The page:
What do individual goals really accomplish?

Almost all of the companies I have worked for – either as an employee or, more recently, as a coach – usually set individual goals or targets. Individual goals describe the planned or desired contribution that, from the viewpoint of the company, a single employee should make to the company’s performance in a predetermined period of time. Often, the degree of target achievement is linked to some form of variable remuneration. This is standard practice above all in companies or divisions of companies where a high degree of education is required and the tasks normally are of a very complex nature.

Now what exactly is the purpose of this? The company hopes that these individual target agreements lead to a better performance of the individual employee. A quite understandable motivation at first glance. Because every company certainly wants to generate as much value and innovation as possible with the help of its employees. The prerequisite for this to actually work is that staff can be motivated by outside stimuli, i.e. extrinsic factors.

This is exactly where various studies conducted by psychologists, economists and universities come into play and refute this alleged causality - in fact, they have been doing so for several decades. The MIT, for example, has shown that performance declines as soon as an employee is promised to be granted a bonus for fulfilling a particular task. This applies when a minimum of cognitive abilities is necessary for the work to be done. The effect is magnified when the task is more difficult and when more conceptual thinking is required. The results could be reproduced – even on various continents which means that they are not influenced by cultural aspects. Conversely, this means that these results do not apply to purely mechanical tasks.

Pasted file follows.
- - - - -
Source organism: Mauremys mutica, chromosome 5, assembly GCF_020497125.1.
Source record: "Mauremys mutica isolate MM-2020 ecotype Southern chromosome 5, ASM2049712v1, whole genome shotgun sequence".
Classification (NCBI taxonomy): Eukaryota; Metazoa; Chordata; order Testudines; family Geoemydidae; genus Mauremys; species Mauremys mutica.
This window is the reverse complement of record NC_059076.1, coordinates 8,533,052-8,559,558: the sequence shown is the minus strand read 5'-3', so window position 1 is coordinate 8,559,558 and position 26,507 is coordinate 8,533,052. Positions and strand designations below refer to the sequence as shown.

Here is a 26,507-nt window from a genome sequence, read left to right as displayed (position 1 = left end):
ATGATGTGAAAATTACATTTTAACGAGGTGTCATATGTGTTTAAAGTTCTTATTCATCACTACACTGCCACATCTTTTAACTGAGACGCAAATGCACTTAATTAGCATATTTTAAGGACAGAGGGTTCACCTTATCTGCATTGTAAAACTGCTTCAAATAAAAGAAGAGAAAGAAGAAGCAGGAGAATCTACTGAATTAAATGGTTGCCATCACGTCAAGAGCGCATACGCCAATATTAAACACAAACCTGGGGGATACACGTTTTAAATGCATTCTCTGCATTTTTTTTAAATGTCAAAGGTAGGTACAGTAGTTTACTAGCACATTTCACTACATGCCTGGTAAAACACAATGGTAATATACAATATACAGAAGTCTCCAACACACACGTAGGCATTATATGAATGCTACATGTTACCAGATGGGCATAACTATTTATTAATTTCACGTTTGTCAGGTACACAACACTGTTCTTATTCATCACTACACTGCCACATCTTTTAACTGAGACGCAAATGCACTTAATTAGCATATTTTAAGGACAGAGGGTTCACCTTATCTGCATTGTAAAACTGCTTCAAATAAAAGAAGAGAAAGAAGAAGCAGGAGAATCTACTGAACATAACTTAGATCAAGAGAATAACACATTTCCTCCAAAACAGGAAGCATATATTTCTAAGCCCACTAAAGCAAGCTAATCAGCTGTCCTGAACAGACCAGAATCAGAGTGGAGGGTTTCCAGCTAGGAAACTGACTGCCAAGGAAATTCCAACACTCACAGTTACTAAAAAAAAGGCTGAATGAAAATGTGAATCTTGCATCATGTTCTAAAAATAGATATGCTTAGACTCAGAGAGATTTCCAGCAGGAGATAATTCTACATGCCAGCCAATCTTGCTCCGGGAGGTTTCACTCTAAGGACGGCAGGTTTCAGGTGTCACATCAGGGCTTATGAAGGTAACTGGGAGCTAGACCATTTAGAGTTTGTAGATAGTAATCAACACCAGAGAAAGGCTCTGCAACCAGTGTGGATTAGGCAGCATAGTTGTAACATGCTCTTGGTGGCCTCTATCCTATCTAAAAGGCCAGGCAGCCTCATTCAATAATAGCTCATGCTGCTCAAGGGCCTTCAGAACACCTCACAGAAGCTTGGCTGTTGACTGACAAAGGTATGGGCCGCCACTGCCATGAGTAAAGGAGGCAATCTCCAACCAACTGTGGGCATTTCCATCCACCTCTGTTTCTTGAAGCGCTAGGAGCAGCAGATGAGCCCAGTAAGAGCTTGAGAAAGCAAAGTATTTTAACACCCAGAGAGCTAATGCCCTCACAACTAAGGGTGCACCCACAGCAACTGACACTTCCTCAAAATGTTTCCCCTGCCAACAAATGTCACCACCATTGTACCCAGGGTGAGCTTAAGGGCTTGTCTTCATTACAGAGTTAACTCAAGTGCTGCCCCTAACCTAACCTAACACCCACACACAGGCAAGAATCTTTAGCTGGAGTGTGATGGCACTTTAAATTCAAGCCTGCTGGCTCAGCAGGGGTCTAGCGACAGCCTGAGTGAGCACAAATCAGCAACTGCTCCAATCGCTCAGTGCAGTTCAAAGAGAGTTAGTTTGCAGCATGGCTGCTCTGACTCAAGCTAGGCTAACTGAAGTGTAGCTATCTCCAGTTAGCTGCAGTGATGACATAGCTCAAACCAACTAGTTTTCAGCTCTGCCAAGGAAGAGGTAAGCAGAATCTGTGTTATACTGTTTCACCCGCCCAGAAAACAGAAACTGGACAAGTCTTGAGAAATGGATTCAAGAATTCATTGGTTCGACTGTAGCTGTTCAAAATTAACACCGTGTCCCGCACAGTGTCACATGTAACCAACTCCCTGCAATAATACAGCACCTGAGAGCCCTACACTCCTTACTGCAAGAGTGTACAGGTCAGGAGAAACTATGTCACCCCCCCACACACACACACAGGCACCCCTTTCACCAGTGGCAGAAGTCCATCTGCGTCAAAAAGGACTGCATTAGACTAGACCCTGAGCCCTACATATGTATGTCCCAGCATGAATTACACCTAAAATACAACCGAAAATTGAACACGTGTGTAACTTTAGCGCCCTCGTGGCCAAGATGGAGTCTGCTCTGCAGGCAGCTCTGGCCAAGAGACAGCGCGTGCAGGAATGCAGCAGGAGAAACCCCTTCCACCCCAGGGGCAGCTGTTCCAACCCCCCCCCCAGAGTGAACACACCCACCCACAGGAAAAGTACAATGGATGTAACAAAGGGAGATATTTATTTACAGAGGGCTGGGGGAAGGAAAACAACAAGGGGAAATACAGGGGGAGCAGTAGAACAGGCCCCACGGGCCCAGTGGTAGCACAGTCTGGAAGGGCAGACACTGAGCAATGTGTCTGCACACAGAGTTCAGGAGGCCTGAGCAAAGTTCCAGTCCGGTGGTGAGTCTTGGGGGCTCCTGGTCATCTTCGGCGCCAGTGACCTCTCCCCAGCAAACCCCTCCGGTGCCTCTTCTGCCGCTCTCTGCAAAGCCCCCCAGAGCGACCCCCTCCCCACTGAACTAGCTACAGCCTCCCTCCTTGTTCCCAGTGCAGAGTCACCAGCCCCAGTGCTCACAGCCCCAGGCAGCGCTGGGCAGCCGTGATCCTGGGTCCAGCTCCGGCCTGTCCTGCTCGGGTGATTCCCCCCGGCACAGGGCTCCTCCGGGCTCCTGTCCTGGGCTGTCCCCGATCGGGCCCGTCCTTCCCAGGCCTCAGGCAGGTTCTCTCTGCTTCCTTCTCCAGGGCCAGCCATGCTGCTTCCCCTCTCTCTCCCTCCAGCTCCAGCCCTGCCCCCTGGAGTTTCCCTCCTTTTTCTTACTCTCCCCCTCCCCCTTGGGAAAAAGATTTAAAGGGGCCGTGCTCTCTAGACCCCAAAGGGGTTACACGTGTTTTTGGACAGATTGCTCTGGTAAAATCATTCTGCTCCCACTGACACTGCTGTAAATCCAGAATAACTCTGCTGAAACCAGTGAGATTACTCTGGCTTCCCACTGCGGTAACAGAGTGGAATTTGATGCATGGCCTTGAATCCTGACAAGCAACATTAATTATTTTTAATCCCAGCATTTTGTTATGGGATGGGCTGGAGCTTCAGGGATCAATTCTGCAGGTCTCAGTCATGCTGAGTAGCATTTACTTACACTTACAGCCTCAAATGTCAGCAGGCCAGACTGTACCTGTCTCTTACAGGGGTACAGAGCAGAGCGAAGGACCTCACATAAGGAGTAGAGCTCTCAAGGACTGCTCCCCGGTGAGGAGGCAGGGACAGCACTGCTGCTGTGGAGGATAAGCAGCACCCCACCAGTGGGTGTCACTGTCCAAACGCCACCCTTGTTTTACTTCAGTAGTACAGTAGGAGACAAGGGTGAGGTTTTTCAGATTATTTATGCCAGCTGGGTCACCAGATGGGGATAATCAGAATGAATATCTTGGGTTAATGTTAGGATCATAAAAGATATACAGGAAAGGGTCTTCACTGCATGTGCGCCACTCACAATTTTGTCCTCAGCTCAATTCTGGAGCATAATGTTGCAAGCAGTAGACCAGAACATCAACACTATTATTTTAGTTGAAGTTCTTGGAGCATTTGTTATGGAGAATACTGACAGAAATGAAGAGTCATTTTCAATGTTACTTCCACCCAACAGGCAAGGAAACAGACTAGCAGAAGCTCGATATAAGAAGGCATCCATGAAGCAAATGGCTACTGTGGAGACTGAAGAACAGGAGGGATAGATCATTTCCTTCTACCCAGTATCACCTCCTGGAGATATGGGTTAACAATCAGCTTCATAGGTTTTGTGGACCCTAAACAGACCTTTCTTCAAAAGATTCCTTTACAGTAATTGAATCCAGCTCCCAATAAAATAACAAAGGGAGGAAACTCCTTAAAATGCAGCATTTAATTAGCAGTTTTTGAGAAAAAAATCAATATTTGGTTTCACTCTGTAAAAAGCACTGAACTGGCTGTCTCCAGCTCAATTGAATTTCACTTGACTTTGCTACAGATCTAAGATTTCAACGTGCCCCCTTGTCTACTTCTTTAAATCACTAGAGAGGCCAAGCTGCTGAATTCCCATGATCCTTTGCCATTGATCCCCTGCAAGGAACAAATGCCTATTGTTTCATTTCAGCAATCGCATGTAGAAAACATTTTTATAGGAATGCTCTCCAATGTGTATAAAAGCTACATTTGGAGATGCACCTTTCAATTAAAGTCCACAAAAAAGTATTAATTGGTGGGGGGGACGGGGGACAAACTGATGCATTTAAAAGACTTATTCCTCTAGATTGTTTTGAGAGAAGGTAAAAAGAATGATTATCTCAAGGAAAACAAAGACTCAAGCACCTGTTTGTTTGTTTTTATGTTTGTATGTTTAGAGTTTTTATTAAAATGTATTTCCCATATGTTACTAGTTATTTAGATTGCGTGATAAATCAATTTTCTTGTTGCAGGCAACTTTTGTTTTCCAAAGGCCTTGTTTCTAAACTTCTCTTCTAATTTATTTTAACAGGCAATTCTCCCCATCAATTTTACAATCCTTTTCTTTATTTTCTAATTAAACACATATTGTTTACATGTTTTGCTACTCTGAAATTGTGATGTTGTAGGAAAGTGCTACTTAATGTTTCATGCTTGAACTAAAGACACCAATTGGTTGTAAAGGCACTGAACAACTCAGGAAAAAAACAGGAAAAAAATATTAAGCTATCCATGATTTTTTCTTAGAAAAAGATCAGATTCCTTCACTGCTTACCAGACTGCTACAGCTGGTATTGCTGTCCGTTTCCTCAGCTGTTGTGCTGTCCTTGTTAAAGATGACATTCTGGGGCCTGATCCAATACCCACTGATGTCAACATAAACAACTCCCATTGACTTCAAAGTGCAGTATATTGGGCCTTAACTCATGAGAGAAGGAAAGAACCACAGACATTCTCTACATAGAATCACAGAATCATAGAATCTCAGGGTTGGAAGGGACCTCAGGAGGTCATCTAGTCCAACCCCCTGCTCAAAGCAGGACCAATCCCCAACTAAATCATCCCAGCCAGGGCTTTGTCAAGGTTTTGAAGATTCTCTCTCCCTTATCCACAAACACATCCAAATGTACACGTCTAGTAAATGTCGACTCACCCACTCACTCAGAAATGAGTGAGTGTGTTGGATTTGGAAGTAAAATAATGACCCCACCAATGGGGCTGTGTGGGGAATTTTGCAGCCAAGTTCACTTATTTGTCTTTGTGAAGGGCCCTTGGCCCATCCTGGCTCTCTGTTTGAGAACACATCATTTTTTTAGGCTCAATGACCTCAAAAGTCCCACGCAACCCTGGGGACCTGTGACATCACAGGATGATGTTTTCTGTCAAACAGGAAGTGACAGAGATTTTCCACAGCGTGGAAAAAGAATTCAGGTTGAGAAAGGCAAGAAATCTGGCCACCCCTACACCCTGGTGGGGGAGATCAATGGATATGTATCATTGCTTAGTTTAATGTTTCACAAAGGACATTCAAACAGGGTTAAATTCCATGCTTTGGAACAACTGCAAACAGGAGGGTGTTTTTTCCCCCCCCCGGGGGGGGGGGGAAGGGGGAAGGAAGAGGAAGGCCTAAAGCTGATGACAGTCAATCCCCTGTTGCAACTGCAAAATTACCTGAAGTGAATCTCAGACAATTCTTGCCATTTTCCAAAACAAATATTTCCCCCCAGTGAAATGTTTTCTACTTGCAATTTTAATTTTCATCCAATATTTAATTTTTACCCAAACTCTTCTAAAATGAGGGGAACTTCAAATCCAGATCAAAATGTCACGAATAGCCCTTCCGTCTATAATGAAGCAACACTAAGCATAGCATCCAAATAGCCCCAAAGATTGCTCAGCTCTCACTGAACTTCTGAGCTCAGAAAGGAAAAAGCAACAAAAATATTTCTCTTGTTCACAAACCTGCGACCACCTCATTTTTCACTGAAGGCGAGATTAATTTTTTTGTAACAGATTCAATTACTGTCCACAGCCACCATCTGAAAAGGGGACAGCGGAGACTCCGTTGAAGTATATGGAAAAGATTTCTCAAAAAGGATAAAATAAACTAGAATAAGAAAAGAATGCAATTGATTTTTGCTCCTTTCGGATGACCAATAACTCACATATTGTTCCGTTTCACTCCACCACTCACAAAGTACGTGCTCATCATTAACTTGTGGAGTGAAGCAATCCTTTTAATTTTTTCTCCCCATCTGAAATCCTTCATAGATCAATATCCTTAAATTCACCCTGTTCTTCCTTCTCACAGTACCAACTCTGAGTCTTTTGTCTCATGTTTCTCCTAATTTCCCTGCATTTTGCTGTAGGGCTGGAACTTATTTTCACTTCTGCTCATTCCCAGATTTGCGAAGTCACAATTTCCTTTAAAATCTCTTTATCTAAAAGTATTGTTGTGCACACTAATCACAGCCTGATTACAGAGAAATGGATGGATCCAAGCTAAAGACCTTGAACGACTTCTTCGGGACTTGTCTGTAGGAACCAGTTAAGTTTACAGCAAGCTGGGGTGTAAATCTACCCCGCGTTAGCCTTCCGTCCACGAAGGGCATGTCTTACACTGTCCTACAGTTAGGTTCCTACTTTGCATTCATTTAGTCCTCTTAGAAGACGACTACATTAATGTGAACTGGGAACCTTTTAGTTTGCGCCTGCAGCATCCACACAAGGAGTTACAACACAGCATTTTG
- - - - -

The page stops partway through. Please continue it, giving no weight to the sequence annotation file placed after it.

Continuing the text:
Money definitely is of significance for employees and their performance. But only as long as they believe they are appropriately rewarded for their work. A salary that an employee thinks is too low and therefore not fair discourages him or her. In this case the golden rule is that the salary has to be high enough so that it does not represent an obstacle or acts as a distraction taking away focus. At this point, three factors come into play that actually lead to higher performance – at least in areas where intellectual abilities are required.

Daniel H. Pink describes these factors in his book “Drive – The Surprising truth about what motivates us”. This book is not a recent one, it was published in 2009, but in my view, it has not lost any of its relevance.

The three motivating factors are:

Autonomy: We all want to be self-directed, to the largest degree possible, and what we do in a self-directed way normally is good. Autonomy permitted or facilitated in a company results in more commitment and less of pure compliance with provisions.

Mastery: We all have the urge of becoming better in something; for this reason, we have hobbies, for example, or we do our workouts without getting any money in return. If a company manages to achieve this flow, for example by corresponding challenges and by providing the required support, then employee performance is almost guaranteed.

Purpose: Deep down inside of us, we all want to make a difference. When we see this purpose in the company we work for, we have a compass at all times and do not go astray. If there are purely monetary incentives linked to an unclear objective and purpose of the organization, an ambitious employee that adheres to the rules may actually even do harm to the organization. Because this employee might be lacking a compass.

The implementation of these three factors certainly takes various shapes for each company. However, thinking along those lines has its rewards in terms of less staff turnover, the opportunity to recruit better talent, a better sense of teamwork within the company and after all higher performance. Because another negative factor of individual goals is that it impedes teamwork and, in some case, even hampers entrepreneurial thinking among staff.

I would like to hear your experience in this context. Can you name any examples where monetary incentives actually led to better performance in your view or even resulted in defective behavior of employees? I am looking forward to your responses.

This text first appeared in my newsletter 'Innovation on Wednesday'. It is published every other Wednesday. For subscription click here

Further reading and watching:

Andrea SchmittInnovationstrainerinAm Mittelpfad 24aD 65520 Bad Camberg+49 64 34-905 997+49 175 5196446
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